In a lot of ways, the years of the space race were pretty heady, optimistic times. Underneath the course of normal living was kind of a feeling of having a grand, cultural “dream”. In that era Walt Disney put a lot of “tomorrowland” shows on television, there were plenty of rocket models for preteen and teen boys to build. There was a lot of classic science fiction for kids and adults in the form of movies, television shows, and books. Flash Gordon, Buck Rogers, and Tom Corbett were household names long before Captain Kirk. The Griffith Park Planetarium in Los Angeles was a big attraction. Even as a small child I knew the name “Mount Palomar” very well. It was the home of the world’s largest telescope with its 200 inch mirror in the mountains near Temecula, California. Its work began the year I was born—1948.
Rocketry was a popular hobby. One of my neighbors—an older teen to my ten years—designed and tested his own rockets. I remember going out to the desert with him and our fathers and a few others on a Saturday morning, and watching him shoot off rockets he had built. We all got behind a concrete bunker-like thing and he closed the circuits on the electronic launcher. It was just like the movie “October Sky”. It was real.
There was a lot of anticipation that the “space age” would just keep going and that within a few decades human beings would land not only on the Moon but on Mars and beyond. The movie “2001” came out in 1968; its title articulated the expectation that just 33 years after the movie, human beings could be exploring the moons of Jupiter.
I doubt that anyone could have imagined then that after the Moon landings we would just abandon space. The U.S. won the space race, and then the race was over and everyone went home. Interest and national budgets went elsewhere. The dream, the excitement, just faded. I remember in the late 1980s having lunch with a member of the parish who was an engineer for Hughes Aircraft and a published science fiction writer. We were talking about these things, and she shocked me by saying, “I don’t think we even have the ability to go to the Moon right now.”
Well, maybe, just maybe now things are beginning to change. There have been remarkable astronomical discoveries in space in recent years and the general interest seems to be piqued. There are rudimentary plans now to return to the Moon and to prepare for a manned landing on Mars. Robotic probes have gone to every planet of the Solar System and to many of their moons and a few comets and asteroids.
On June 9 this year I finally went to the Mount Palomar Observatory for the first time—fifty years after I first heard about it. (That's me on the stairs.) Though I had seen photos of the Palomar telescope before, I was not prepared for the overwhelming sight of the real thing. It was five or six stories tall, with parts constructed in a shipyard—the only facility at the time with the ability to build such enormous components.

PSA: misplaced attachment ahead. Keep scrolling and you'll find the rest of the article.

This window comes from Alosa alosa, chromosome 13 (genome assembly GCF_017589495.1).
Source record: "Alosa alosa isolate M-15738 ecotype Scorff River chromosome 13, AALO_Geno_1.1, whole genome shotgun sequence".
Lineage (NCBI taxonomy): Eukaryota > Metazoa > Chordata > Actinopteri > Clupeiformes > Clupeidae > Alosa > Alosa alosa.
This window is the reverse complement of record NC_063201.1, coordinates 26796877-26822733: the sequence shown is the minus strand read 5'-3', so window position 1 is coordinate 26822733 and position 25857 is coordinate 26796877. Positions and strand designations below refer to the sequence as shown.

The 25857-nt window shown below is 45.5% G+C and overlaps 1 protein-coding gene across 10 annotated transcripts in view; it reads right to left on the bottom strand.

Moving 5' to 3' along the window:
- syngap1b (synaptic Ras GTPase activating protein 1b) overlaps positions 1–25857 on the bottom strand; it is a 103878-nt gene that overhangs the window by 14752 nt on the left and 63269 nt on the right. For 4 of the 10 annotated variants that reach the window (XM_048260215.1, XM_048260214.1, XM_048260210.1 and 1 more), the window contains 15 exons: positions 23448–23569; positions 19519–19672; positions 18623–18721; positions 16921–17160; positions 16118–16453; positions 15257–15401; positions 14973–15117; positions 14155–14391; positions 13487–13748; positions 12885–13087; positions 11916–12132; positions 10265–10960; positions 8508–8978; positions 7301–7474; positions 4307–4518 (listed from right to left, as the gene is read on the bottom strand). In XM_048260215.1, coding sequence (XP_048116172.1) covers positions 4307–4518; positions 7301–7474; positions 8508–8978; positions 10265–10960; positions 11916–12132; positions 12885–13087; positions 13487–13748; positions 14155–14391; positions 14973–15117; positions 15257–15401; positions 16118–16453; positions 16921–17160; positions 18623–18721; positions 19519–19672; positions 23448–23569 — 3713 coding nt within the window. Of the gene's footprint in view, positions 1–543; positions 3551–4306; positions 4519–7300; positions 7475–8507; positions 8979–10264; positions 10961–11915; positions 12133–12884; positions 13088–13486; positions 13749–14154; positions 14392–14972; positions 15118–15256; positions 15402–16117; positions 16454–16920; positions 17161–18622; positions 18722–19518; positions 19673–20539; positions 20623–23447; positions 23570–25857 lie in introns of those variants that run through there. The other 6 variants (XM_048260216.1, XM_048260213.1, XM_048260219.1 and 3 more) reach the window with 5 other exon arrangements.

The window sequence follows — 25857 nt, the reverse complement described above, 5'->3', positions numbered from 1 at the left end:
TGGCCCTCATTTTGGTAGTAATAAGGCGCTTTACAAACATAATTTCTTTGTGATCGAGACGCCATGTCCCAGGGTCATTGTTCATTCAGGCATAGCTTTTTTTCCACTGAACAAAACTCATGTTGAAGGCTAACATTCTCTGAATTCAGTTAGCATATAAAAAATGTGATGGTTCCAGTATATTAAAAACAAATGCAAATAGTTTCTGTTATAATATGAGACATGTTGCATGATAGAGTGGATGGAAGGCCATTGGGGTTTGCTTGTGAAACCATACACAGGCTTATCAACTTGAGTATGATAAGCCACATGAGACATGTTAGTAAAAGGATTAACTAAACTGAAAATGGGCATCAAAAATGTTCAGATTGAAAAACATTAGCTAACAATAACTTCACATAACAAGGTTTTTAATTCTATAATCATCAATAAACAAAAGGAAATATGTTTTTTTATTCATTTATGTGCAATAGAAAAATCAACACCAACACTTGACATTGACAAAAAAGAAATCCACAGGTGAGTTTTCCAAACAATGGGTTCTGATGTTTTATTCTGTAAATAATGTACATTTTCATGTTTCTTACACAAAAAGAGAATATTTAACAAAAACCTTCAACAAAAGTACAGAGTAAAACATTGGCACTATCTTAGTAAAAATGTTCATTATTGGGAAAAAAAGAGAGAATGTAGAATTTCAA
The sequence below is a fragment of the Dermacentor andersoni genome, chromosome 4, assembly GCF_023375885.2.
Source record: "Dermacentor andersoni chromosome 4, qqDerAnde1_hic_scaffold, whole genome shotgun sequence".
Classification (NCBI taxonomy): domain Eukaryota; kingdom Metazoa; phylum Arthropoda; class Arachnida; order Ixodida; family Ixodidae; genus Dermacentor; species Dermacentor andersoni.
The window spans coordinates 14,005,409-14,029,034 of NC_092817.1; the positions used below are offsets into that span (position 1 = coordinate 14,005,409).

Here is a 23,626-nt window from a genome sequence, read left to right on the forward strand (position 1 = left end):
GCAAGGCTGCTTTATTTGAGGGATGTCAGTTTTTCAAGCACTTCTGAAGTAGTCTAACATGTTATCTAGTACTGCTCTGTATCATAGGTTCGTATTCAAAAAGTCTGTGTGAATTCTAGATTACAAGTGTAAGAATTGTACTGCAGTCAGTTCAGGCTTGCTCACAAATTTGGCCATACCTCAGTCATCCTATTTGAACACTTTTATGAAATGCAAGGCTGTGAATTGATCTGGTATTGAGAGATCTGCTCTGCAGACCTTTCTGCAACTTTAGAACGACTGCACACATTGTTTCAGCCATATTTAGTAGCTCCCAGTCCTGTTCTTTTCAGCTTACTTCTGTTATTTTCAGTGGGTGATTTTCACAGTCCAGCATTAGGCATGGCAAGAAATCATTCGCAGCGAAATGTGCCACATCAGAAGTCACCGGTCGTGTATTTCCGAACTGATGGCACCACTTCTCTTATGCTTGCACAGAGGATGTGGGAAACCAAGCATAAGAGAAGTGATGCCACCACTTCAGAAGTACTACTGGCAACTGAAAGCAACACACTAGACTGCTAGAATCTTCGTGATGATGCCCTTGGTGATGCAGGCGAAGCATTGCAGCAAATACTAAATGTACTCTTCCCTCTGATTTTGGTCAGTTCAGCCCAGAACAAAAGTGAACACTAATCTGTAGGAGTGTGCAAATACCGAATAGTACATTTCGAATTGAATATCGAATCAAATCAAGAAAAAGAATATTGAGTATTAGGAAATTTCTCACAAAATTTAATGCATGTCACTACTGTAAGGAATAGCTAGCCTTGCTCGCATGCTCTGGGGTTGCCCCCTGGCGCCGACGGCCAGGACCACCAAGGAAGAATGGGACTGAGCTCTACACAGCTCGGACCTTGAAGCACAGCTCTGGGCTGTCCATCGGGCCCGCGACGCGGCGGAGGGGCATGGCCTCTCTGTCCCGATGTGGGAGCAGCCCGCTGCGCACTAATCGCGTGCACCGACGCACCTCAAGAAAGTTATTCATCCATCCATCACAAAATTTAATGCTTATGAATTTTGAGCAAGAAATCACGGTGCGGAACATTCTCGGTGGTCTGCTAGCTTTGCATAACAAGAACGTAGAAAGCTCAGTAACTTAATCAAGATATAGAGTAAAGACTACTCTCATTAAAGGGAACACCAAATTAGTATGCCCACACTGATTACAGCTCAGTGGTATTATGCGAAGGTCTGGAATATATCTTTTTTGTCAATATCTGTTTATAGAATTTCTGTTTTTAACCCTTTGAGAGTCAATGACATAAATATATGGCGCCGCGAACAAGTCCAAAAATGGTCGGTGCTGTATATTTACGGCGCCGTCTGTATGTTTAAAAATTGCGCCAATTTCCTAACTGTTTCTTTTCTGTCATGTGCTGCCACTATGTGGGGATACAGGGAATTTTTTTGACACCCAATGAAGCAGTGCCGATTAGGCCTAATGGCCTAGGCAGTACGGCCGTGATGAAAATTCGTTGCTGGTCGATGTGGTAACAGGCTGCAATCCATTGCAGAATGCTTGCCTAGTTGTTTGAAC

Sadly, light pollution has now cut its ability to see into the heavens to about half what it was. Even so, it was here that the “tenth planet”—the body beyond and larger than Pluto—was discovered in 2003 and popularly labeled as such before the International Astronomical Union decided last August that there are only eight planets now. Pluto, Ceres (in the Asteroid Belt), and the “tenth planet” Eris were defined as dwarf planets. (I think that the status of Sedna, Charon, and Quaoar is still being debated.)
At Palomar there was a display that showed that a new earth-based telescope is in the early stages of planning. It will be more than five times the size of the Palomar telescope, and its ability to see will be eight times better than that of even the space-based Hubble telescope.
I remember well watching the Moon landing in July 1969. I was working at a summer camp in Big Bear. I worked there for four summers and this was the only time that a television was brought out. Never at any other time in my life do I remember the people of Earth being as united as they were on those days when men walked on the Moon. It seemed to me that all the nations, peoples, languages, etc., for this brief moment, realized that they were indeed one race. A racial dream that was many generations old was fulfilled as we watched. “We came in peace for all mankind,” reads the plaque that was laid at Tranquility Base, and everyone knew and believed it.Are there dreams today? Is there optimism anywhere, culture-wide optimism? Dreams may be insubstantial, but they are solid soul-food for human beings. They remind us of the dignity God has given us by being made in his image, and they cause us to reach outside ourselves. It has been so from the earliest days of humanity. Dreams remind us that the world has no edges. To be cognizant of the immensities of creation and our place in it inspires humility and wonder—both qualities essential for true worship and therefore learning who we really are and what we were made for.